(CNSNews.com) – Implying that French President Emmanuel Macron is overreacting to the newly-announced U.S.-U.K.-Australia security partnership, British Prime Minister Boris Johnson said it was time for critics of the arrangement to “get a grip.”
And lest there be any doubt about the target of his words, he threw in some schoolboy French, inviting them to “prenez un grip” and adding, “donnez-moi un break.”
“I just think it’s time for some of our dearest friends around the world to, you know, prenez un grip about all this,” Johnson said in Washington, where he engaged with lawmakers a day after meeting with President Biden at the White House.
“Uh, donnez-moi un break,” he continued. “Because this is fundamentally a great step forward for global security. It’s three very likeminded allies standing shoulder-to-shoulder, creating a new partnership for the sharing of technology.”
“It is not exclusive. It is not trying to shoulder anybody out. It is not adversarial towards China, for instance. It is there to intensify links and friendship between three countries and – in a way that I think will be beneficial for things that we believe in.”
“Good for the protection of democracy, freedom, human rights, equalities, the rule of law, which underpins the free trade that we’ve just been talking about,” Johnson said. “So I, you know, I – I find it very hard to see in this agreement anything not to like.”
At its core the AUKUS initiative entails the U.S. and Britain helping Australia to acquire nuclear-powered, conventionally-armed submarines to help the allies confront what Biden called “rapidly evolving threats” in the Indo-Pacific.
The announcement infuriated the French, who in 2016 concluded a multi-billion dollar contract to supply Australia with conventionally-propelled submarines – a deal that has now been scrapped in favor of boats better equipped to patrol the expansive Pacific.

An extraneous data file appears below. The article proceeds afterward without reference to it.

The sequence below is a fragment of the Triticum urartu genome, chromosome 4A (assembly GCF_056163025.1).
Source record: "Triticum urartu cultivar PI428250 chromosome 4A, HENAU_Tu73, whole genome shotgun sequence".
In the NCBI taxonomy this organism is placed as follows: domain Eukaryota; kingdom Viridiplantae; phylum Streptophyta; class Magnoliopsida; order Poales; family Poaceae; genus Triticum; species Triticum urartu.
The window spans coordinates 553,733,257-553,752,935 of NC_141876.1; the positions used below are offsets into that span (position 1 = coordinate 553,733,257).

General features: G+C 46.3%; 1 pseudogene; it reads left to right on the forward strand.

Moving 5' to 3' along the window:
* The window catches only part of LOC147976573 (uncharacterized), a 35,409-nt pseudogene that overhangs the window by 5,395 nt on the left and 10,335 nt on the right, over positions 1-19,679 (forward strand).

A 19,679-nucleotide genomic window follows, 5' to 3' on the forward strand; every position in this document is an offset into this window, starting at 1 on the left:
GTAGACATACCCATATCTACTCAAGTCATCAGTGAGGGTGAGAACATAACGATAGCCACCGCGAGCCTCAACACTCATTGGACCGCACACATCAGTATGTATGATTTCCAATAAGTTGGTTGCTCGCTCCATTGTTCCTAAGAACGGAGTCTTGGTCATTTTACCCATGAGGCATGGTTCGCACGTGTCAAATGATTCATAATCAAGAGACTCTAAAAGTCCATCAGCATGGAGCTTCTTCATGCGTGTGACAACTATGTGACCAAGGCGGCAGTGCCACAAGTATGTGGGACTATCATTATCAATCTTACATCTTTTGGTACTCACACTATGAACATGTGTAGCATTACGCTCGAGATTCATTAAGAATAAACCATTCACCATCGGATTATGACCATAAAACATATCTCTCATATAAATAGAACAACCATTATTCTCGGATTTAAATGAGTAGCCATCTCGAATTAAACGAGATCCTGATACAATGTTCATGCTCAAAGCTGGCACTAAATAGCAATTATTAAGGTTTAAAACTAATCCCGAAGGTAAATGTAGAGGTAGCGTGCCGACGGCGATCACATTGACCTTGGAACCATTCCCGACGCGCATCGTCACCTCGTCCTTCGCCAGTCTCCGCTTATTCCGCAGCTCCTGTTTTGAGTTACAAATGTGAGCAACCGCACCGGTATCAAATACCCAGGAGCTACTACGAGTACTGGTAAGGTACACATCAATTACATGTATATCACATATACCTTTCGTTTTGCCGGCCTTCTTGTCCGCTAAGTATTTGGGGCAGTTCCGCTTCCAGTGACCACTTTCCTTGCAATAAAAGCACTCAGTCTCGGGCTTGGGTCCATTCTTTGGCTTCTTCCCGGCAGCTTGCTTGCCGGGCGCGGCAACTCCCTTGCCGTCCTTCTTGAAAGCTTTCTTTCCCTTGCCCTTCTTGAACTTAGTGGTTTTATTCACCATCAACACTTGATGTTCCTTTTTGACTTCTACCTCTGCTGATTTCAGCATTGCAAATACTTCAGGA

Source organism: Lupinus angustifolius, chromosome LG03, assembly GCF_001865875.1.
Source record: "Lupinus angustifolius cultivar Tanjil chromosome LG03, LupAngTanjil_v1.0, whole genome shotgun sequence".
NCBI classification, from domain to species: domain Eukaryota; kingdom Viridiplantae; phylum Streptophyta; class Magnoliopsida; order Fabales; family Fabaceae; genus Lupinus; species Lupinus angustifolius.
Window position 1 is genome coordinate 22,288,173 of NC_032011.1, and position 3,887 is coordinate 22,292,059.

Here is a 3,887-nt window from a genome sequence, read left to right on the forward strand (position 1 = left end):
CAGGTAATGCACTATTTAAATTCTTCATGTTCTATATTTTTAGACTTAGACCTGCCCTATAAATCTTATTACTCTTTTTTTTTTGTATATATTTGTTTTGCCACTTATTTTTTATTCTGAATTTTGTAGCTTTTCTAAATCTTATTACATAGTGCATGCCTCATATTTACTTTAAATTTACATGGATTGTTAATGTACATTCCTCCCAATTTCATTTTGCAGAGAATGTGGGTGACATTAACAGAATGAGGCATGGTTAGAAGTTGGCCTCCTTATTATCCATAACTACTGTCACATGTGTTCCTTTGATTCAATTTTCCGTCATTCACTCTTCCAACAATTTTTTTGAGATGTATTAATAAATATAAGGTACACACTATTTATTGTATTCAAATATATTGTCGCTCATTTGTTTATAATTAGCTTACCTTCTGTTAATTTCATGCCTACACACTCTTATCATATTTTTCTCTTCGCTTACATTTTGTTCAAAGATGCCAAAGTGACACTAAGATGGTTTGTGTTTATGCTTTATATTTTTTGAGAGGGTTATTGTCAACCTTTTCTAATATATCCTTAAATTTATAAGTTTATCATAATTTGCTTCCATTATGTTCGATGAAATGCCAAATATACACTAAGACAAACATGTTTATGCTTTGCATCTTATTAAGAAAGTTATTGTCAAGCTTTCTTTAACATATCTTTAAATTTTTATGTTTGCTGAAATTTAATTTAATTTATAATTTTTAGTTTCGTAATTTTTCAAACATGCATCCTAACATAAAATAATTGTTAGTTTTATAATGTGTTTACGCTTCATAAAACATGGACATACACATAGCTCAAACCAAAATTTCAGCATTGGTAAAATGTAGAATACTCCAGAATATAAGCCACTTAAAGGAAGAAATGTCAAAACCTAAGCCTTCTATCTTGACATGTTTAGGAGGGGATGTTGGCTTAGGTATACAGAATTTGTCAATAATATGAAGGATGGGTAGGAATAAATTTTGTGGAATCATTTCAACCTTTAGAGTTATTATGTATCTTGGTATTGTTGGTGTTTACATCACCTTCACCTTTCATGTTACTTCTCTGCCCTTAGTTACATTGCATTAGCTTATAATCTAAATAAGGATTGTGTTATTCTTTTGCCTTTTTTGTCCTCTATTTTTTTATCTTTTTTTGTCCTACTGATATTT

Beyond the financial blow, the French government was also caught unawares, having been given notice just a few hours before the announcement was made by Biden, Johnson and Australian Prime Minister Scott Morrison last Wednesday.
In a bid to patch up a rift that saw the unprecedented recalling of the French ambassador from Washington, Biden requested a phone conversation with Macron, which finally took place on Wednesday.
A carefully-worded “joint statement” issued afterwards said the two “agreed that the situation would have benefitted from open consultations among allies on matters of strategic interest to France and our European partners,” adding that “President Biden conveyed his ongoing commitment in that regard.”
Macron’s office put out the same statement in English, although a French version contained a small but pointed difference – instead of saying the situation would have “benefitted from” consultation, it said consultations would have “avoided [d’éviter] this situation.”
The statement offered no indication of a direct Biden apology. It did say the two leaders would meet in Europe late next month, and that the French ambassador would return to D.C.
(There has been no word yet on whether the ambassador to Australia, also recalled, would return to Canberra. Morrison, who is also visiting Washington, told reporters at the Australian Embassy that he has tried to call Macron, with no success yet.)
White House press secretary Jen Psaki during a briefing Wednesday used the word “friendly” four times to describe the Biden-Macron phone conversation.
Asked twice whether Biden had apologized during the call, she replied both times that he had “acknowledged that there could have been greater consultation.”
Psaki declined to comment when asked whether Johnson’s “get a grip” remark had been helpful.
“I can’t speak to the comments, and whether they’re constructive or not, from other countries,” she said.
If Johnson’s remarks directed at the French raise eyebrows, they come against a backdrop of a long history of cross-Channel friendship and rivalry.
During the current row, French Foreign Minister Le Drian did not bother recalling the ambassador from London, contemptuously dismissed Britain’s role in the AUKUS as one of “constant opportunism” and likening Britain’s part to that of a superfluous “third wheel.”